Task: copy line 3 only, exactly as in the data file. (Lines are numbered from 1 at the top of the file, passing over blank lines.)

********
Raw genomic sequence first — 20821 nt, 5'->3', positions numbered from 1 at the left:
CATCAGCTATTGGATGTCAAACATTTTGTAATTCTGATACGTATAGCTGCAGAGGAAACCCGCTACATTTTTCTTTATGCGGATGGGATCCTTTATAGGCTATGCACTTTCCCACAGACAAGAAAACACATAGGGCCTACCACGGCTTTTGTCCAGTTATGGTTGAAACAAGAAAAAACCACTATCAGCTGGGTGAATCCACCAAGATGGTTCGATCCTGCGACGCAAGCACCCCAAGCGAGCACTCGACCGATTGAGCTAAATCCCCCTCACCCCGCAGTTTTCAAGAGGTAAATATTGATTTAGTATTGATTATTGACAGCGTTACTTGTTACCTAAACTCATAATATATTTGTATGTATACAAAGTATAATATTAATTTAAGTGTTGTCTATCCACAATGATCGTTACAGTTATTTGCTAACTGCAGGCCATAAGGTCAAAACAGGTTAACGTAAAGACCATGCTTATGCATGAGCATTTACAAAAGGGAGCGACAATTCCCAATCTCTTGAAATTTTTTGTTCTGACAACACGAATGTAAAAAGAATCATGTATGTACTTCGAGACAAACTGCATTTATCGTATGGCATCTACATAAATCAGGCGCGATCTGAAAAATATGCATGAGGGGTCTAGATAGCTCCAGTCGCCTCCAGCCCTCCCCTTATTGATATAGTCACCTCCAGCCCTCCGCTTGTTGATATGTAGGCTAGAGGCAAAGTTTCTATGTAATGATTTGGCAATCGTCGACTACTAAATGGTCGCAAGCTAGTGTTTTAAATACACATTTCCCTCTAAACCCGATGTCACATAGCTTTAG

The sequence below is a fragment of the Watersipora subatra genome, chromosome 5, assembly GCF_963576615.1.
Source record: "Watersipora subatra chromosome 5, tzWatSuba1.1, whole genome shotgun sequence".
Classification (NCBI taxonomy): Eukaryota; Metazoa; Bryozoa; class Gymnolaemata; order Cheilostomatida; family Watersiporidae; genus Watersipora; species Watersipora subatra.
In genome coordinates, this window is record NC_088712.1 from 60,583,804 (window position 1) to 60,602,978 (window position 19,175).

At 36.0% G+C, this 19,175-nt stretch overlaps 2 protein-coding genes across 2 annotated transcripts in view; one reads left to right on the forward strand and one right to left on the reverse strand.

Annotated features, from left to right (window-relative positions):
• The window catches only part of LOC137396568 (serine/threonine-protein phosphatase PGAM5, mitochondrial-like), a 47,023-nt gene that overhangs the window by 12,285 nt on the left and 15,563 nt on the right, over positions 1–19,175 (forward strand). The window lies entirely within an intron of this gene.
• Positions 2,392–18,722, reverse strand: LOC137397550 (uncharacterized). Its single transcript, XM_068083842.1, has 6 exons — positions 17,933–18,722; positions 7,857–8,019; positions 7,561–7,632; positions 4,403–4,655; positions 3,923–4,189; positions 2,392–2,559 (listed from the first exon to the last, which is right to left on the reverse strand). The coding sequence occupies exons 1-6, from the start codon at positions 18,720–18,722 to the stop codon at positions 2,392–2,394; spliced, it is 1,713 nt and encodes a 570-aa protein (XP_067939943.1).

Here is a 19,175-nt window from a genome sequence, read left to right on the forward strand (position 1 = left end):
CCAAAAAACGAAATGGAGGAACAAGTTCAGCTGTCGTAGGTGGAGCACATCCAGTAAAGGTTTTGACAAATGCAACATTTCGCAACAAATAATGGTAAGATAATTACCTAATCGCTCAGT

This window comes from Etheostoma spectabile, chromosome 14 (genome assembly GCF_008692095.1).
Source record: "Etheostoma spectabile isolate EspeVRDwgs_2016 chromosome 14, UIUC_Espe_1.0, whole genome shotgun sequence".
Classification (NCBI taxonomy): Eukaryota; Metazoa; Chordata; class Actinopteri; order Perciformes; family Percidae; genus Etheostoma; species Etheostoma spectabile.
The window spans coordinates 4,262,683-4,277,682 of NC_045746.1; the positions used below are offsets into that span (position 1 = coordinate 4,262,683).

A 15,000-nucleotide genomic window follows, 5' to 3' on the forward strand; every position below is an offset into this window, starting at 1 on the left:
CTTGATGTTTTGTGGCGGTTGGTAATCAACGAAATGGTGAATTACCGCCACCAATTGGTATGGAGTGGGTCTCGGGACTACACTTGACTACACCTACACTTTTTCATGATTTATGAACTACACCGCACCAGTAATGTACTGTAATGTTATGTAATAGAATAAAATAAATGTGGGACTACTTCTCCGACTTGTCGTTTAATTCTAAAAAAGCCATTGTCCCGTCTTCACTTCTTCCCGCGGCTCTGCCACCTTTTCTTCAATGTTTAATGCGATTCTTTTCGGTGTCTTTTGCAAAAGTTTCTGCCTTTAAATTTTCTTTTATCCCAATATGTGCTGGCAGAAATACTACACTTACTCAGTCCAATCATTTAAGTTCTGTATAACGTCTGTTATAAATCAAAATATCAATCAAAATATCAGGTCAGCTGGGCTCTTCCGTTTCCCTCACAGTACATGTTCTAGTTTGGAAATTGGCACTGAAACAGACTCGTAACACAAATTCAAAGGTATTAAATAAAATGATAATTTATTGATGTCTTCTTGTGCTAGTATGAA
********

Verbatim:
The sequence below is a fragment of the Watersipora subatra genome, chromosome 5, assembly GCF_963576615.1.